The Bibb County Sheriffs Office is investigating how hard drives containing names and Social Security numbers of Macon police officers, as well as personal data from other local businesses, were sold through an online auction site.
The investigation is still in its early stages and likely will take some time because specially trained investigators must examine 39 hard drives, two computer servers and two central processing units, sheriffs Capt. Mike Smallwood said Tuesday. The equipment has been turned over to the sheriffs office.
Its going to take a little while, he said. People think their hard drives are cleared, but thats not always the case.
Smallwood said it is unclear if the hard drives -- the storage medium in desktop and laptop computers -- were surplus from Macons police department or finance department.
Robin Aaron, an office assistant in Macons finance department, was listed as the seller, according to a sales receipt included in the report. However, Aaron said the finance department hasnt sold any computers. While she deals with GovDeals.com, she said shes merely a general contact and that each city department handles the selling of its own equipment.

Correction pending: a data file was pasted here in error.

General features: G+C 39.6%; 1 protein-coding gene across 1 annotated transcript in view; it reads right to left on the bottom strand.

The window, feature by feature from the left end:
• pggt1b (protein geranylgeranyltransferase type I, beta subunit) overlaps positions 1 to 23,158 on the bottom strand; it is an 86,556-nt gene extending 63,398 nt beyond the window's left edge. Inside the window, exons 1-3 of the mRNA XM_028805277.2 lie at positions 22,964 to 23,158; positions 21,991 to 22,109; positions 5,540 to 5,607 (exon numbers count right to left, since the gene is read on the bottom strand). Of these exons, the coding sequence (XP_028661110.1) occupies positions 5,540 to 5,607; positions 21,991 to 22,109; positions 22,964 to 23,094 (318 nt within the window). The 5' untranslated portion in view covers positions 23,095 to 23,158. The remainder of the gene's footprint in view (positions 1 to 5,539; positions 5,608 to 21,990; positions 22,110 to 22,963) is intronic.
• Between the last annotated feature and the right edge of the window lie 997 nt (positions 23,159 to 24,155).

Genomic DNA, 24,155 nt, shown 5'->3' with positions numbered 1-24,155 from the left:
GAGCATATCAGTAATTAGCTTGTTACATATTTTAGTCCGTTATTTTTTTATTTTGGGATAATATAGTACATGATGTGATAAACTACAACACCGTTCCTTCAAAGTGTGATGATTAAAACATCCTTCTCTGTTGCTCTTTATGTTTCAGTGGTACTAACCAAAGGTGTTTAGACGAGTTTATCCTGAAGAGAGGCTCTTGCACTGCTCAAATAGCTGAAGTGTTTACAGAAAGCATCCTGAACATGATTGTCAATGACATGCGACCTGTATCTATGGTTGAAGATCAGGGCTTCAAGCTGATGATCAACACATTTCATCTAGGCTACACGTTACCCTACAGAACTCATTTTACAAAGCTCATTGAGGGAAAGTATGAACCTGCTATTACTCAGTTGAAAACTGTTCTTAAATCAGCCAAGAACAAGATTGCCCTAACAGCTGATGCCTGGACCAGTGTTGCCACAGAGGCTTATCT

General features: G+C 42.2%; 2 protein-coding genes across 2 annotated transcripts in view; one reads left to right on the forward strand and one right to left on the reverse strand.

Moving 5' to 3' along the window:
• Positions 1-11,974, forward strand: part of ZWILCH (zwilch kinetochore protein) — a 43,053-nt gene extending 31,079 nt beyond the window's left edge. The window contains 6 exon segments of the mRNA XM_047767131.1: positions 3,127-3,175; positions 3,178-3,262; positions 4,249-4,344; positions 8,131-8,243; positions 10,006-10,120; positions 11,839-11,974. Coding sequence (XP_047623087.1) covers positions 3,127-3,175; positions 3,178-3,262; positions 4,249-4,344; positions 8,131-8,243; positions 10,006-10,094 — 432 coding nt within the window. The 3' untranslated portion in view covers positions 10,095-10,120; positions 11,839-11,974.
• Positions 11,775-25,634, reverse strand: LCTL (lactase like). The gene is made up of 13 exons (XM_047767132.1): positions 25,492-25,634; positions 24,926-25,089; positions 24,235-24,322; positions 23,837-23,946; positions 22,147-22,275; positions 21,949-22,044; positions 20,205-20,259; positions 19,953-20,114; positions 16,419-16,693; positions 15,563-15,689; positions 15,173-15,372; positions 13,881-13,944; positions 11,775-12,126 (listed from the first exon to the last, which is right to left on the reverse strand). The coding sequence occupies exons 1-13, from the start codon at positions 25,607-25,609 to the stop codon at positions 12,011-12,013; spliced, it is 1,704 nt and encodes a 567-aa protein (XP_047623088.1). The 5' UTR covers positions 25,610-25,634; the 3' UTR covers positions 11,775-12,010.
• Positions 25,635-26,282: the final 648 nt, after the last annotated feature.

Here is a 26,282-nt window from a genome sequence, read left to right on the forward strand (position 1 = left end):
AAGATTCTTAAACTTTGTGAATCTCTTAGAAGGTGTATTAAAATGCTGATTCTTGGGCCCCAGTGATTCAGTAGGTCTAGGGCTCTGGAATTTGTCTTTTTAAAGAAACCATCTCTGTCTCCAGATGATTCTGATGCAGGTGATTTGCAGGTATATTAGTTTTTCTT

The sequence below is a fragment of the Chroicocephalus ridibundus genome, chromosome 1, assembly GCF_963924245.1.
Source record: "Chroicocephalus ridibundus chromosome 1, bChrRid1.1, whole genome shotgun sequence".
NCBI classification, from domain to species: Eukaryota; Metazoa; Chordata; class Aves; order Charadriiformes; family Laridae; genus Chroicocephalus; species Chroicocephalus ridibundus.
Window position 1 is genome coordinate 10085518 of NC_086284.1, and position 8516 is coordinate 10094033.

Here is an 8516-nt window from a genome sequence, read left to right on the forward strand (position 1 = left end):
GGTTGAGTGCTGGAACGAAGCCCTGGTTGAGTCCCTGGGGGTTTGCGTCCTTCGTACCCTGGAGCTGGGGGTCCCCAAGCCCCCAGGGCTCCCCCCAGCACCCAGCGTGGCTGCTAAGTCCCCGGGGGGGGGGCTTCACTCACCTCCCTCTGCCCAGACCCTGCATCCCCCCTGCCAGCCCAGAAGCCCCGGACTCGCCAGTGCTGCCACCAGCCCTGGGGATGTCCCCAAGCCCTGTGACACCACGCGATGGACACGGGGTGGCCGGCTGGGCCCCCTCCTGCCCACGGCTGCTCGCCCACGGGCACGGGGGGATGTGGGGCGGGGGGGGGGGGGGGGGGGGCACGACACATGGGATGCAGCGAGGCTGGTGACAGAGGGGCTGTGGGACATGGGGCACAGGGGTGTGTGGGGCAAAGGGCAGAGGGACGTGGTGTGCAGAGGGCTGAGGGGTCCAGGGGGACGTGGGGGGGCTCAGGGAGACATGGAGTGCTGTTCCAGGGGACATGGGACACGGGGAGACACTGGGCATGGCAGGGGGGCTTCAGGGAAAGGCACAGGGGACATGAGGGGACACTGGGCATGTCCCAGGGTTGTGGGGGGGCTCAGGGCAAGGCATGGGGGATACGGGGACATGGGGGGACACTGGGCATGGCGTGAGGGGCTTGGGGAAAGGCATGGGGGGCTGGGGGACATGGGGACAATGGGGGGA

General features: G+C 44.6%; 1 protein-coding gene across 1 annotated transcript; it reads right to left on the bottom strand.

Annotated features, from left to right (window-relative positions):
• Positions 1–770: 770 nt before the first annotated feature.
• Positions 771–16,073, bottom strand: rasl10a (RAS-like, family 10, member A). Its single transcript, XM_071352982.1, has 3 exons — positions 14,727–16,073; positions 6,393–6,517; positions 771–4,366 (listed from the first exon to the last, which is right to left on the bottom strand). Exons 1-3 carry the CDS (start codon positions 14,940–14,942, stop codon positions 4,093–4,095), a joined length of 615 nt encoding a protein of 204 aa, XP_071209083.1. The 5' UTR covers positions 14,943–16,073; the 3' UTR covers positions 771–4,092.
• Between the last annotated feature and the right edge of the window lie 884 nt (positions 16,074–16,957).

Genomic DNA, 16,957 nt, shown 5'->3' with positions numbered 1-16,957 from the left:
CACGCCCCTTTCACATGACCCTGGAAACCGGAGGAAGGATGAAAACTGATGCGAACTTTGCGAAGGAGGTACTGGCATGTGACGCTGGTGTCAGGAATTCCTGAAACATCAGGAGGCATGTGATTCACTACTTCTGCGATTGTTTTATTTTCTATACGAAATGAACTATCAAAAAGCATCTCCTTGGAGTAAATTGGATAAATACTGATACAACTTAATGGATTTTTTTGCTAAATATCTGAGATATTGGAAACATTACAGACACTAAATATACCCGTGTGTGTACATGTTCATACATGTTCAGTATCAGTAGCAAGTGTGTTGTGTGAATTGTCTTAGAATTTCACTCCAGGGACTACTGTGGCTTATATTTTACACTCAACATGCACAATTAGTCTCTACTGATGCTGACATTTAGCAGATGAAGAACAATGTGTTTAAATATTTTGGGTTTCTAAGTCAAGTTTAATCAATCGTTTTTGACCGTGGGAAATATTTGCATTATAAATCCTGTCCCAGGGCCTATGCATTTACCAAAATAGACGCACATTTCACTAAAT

Police spokeswoman Jami Gaudet said that when the police department gets rid of a computer, its turned over to the citys Information Technology Department, which is supposed to clean the hard drive. She said the city, not the police department, then sells the computer.
Smallwood said he doesnt think the general public had access to the sensitive information, since the person who purchased the equipment turned it over to the sheriffs office once he discovered the data. He said its not clear how many names or what private information was on the drives.
According to a sheriffs report, William Foster, who operates a computer repair business with Bob Coons, purchased computer components through the website GovDeals.com in July 2011. Foster told investigators the equipment sat in his garage for a long time before he inspected them.
Coons, who lives in McDonough and didnt make the actual purchase, said the two have been business partners several years, and Coons has been building computers and reselling them for the past 20 years.
Computers they purchase through the website generally dont include hard drives, Coons said. In Georgia, the law usually requires that holes be drilled in a hard drive to render it inoperable.
Normally, the computers dont include a hard drive, or if they do, (the sellers) trash it or wipe it, he said. Apparently, they didnt in this case.
To contact writer Phillip Ramati, call 744-4334.